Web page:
tanyainmizzou
by on Oct. 3, 2013 at 1:02 PM
7 moms liked this

I think giving them notice they could be delayed is.


There are too many people who think they are owed these just because.  Maybe this gets them more motivated to find away to support their families.  There are a ton of jobs available in Houston.   People just need to get over the idea that they are above working certain jobs.


However, my opinion on this is known, so I see no reason to turn this post into another flamefest on me.

LaBuenaVida
by Bronze Member on Oct. 4, 2013 at 5:57 AM
12 moms liked this

 You mean people may have to rely on themselves!?!?  NO!

sweet-a-kins
by Emerald Member on Oct. 4, 2013 at 6:05 AM
4 moms liked this
Has nothing to do with being owed

Too many people can't feed their children, god to know you think they should starve


Quoting tanyainmizzou:

I think giving them notice they could be delayed is.


There are too many people who think they are owed these just because.  Maybe this gets them more motivated to find away to support their families.  There are a ton of jobs available in Houston.   People just need to get over the idea that they are above working certain jobs.


However, my opinion on this is known, so I see no reason to turn this post into another flamefest on me.

Posted on CafeMom Mobile
Mommabearbergh
by on Oct. 4, 2013 at 6:15 AM
1 mom liked this
Well seeing some of those furloughed people are on foodstamps now its kind of sad this may hit them while they are down. Like bam no work for you but you still gotta pay bills btw you know those foodstamps you depend on because the people on the hill are idiots and you have no money. Yeah well now your getting less food. In the end I hope the food pantries will be able to take the extra people that will seek out places giving food.
alc4evermom
by on Oct. 4, 2013 at 7:38 AM
1 mom liked this


I agree!  I think that within every age and socioeconomic level, we have people with underdeveloped communicative and survival skills.  The thing that is so terrible about it is that many of these people are able bodied.  I would never be too proud to bag groceries for an extra hundred dollars a week---I could knock out two bills with that;  but someone some people would be completely lost and melt into the floor in a position like that for the reasons I have mentioned.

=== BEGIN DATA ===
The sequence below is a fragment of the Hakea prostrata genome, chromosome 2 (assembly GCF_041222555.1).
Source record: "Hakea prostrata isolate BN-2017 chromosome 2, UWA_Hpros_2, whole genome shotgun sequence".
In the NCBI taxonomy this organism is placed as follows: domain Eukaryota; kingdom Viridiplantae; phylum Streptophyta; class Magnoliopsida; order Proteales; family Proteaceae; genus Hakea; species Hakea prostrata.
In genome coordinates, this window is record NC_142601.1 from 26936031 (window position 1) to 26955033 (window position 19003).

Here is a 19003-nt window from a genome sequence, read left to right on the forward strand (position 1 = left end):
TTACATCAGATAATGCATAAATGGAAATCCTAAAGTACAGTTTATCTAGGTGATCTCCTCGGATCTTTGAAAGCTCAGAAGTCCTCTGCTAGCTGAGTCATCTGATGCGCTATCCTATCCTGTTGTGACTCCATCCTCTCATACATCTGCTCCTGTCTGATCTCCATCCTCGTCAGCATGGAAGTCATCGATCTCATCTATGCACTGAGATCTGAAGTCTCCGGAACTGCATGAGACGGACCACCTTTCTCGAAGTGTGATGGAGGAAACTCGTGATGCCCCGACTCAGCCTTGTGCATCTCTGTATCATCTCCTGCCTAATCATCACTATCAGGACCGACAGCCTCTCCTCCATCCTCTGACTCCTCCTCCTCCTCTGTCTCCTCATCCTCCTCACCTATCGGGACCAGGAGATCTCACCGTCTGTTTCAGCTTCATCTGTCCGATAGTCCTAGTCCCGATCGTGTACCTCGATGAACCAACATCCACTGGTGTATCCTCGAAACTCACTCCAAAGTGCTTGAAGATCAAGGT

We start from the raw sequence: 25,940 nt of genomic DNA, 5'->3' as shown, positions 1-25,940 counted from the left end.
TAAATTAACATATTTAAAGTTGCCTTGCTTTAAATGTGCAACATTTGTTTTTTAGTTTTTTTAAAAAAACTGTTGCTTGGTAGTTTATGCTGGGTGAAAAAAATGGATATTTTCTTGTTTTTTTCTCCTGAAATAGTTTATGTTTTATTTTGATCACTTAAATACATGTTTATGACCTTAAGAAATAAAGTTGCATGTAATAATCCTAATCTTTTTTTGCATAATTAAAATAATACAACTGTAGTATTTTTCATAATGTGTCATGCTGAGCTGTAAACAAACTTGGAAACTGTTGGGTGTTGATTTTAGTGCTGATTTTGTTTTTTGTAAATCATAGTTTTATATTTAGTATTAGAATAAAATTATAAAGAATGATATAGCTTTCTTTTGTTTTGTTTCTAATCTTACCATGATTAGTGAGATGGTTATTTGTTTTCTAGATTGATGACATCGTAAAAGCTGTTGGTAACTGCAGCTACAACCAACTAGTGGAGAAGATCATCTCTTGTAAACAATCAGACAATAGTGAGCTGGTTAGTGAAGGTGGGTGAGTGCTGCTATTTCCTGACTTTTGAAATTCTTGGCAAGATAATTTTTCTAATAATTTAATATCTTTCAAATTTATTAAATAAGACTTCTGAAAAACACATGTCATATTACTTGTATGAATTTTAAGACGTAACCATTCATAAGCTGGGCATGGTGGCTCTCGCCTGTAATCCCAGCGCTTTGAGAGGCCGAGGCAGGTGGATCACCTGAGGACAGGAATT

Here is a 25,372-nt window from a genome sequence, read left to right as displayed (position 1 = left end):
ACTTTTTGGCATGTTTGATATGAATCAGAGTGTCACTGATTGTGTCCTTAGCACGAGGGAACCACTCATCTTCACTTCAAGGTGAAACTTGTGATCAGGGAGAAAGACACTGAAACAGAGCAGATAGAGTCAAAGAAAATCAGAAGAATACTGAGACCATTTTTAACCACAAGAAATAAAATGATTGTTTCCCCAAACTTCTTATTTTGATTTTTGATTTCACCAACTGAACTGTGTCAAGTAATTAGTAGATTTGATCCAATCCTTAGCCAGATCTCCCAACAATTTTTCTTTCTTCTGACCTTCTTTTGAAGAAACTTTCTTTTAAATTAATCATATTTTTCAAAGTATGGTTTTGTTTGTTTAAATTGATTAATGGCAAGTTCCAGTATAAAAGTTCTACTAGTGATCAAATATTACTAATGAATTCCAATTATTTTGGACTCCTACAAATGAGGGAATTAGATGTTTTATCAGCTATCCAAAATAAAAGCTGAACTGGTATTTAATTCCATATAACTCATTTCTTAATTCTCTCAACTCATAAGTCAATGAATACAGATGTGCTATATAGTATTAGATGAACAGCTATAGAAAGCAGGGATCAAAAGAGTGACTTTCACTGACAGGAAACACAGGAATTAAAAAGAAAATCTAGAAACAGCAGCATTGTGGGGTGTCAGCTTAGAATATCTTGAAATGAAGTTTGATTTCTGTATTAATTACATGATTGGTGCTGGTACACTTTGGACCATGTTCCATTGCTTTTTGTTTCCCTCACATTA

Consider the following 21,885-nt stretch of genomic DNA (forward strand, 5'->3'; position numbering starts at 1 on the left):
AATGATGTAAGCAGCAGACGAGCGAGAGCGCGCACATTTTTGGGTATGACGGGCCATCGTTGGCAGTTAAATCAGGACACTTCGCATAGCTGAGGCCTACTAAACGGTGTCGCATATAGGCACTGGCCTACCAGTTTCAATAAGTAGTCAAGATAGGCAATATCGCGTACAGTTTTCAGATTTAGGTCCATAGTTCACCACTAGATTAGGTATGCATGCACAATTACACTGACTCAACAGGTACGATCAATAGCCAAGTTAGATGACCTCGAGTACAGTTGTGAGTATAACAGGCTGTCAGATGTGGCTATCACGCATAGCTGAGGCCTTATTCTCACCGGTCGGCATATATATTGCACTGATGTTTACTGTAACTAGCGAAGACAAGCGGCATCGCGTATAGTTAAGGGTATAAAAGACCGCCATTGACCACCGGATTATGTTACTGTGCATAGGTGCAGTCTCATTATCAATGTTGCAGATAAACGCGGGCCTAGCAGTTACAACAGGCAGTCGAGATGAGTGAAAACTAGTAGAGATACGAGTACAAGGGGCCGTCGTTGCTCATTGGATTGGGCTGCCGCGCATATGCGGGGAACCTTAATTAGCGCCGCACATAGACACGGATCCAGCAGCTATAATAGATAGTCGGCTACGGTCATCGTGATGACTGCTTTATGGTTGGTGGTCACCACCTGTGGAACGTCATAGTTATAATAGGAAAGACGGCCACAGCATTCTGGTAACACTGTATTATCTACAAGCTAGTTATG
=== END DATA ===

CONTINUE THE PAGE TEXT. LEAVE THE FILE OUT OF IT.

Quoting tanyainmizzou:

I think giving them notice they could be delayed is.


There are too many people who think they are owed these just because.  Maybe this gets them more motivated to find away to support their families.  There are a ton of jobs available in Houston.   People just need to get over the idea that they are above working certain jobs.


However, my opinion on this is known, so I see no reason to turn this post into another flamefest on me.



alc4evermom
by on Oct. 4, 2013 at 7:43 AM
3 moms liked this


I live in a high poverty part of Michigan, and people think that they are owed a lot.  Some can't feed their children because they are felons and can't get jobs so they get stuck in a cycle and their children suffer. Obviously this doesn't apply to everyone but it applies to many in our high crime areas.  Feeding yourselves well at home on a low budget also requires a good imagination which many people have lost in our pizza roll and kool aid culture.  

Quoting sweet-a-kins:

Has nothing to do with being owed

Too many people can't feed their children, god to know you think they should starve


Quoting tanyainmizzou:

I think giving them notice they could be delayed is.


There are too many people who think they are owed these just because.  Maybe this gets them more motivated to find away to support their families.  There are a ton of jobs available in Houston.   People just need to get over the idea that they are above working certain jobs.


However, my opinion on this is known, so I see no reason to turn this post into another flamefest on me.



Woodbabe
by Woodie on Oct. 4, 2013 at 7:48 AM
6 moms liked this

I really worry about crime going up, when people get hungry they tend to get desperate.